You’re amped and ready to break last year’s sales goals, impress your boss, and knock your B2B marketing strategy out of the park. But are you ready?
Sure, you publish blog posts relevant to your company or industry, but there’s a whole lot more you can do with content to bring in leads and convert them to clients. We can help.
Creating high-quality content can be a daunting undertaking, but it doesn’t have to be. We’re going to break down the five ways you can use B2B marketing content to your advantage — from increasing brand awareness to improving your close rate.
Content builds brand awareness.
Spending valuable resources on producing top-notch content and neglecting to promote it properly is like manufacturing automobiles and only selling them in car-less Venice. It simply won’t generate results.
Online content for B2B marketing allows you to find potential customers by increasing your brand awareness and authority – but it only works if:
- The content resonates with your target potential clients
- Your intended audience is exposed to it
Now, let’s dive into the specifics of making both of these criteria happen with one B2B campaign as an example.
Creating the Right Content for Your Audience
What are your target customers’ interests, goals, and problems? If you can’t answer this question, then it’s time to get to know your audience with research. Here are some ideas
- Follow relevant blogs and publishers.
- Run a survey among your email list.
- Read the comments under stories that are related to your industry.
- Peruse the social media accounts of your brand’s followers.
Our B2B marketing case study for Alexa details how we helped the company boost its brand awareness with super relevant content that its target audience (marketers) would find highly valuable. Take, for example, the 2016 Content Calendar.
After thoroughly researching Alexa’s audience, we knew the marketing campaigns we created for them had to include actionable takeaways that left readers fulfilled. The main component of the 2016 Content Calendar campaign (the actual calendar itself) did just that – it was a yearlong plan that marketers could follow to a T for producing and promoting their content.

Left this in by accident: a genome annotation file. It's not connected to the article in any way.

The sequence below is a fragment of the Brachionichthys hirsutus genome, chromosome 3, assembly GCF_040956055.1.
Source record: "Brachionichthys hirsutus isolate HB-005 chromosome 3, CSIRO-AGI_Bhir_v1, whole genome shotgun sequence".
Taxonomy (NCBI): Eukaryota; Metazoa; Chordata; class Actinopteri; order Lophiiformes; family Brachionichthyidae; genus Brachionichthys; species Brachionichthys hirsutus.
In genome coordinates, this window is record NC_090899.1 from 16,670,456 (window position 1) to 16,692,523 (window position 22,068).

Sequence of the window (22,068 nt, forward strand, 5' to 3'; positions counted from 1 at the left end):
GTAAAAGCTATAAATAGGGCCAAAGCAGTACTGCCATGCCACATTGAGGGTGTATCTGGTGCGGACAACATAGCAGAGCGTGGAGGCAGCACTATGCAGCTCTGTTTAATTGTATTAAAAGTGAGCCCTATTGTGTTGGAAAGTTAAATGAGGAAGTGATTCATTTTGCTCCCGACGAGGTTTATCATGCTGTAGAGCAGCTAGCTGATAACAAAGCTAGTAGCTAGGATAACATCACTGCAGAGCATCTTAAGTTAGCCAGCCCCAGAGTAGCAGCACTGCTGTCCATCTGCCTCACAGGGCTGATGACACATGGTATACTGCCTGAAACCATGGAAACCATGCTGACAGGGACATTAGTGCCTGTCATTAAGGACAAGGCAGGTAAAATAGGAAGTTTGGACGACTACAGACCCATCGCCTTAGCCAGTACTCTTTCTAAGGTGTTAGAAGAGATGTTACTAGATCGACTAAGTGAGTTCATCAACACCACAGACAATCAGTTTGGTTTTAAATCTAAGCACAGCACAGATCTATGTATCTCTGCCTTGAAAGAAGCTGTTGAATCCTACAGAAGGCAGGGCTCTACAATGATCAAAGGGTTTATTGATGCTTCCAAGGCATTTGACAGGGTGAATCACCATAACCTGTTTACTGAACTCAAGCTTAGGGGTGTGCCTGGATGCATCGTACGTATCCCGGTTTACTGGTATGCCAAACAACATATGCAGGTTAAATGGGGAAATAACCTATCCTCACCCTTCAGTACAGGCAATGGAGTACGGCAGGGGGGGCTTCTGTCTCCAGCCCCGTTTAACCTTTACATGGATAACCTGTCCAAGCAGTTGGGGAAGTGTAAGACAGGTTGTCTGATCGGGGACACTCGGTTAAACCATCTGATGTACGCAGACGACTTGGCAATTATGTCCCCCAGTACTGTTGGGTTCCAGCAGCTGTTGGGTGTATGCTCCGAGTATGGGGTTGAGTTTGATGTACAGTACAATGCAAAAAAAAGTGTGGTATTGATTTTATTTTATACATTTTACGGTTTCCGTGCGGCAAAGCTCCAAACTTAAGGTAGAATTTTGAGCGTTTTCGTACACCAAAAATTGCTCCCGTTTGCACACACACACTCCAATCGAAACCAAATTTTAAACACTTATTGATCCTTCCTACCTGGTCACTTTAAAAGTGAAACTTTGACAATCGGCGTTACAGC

The calendar would have done somewhat well with marketers, but to raise the authority of our client Alexa, we needed to take it a step further and show that they’re well-versed in what performs well online. On the campaign’s landing page, we sprinkled in more concrete information bites. These included single-event snapshots, examples of content formats that boasted the highest average shares (see image below), and the top social networks to publish these content formats for each month.
The 2016 Content Calendar is just one example of top-notch content that’s geared toward a specific audience. There are several characteristics of high-quality content to check out that can inspire you and help guide the direction of your content.
Once you’ve created the right content for your brand, it’s time to implement the next part of your B2B marketing goals: media outreach.
Getting Press Coverage
Your prospects may find you via search (which is why it’s also important to use SEO tactics with your content), but another way they can spot you is on third-party sites. How does that work? By reaching out to writers and editors at publications that have an audience similar to your brand’s and offering them your high-quality content. If they cover the story, they mention the client and link to them as the source.
We have an entire department dedicated to establishing and building relationships with publishers in every vertical so that we’re ready to hit the ground running once the creation of a content campaign is complete.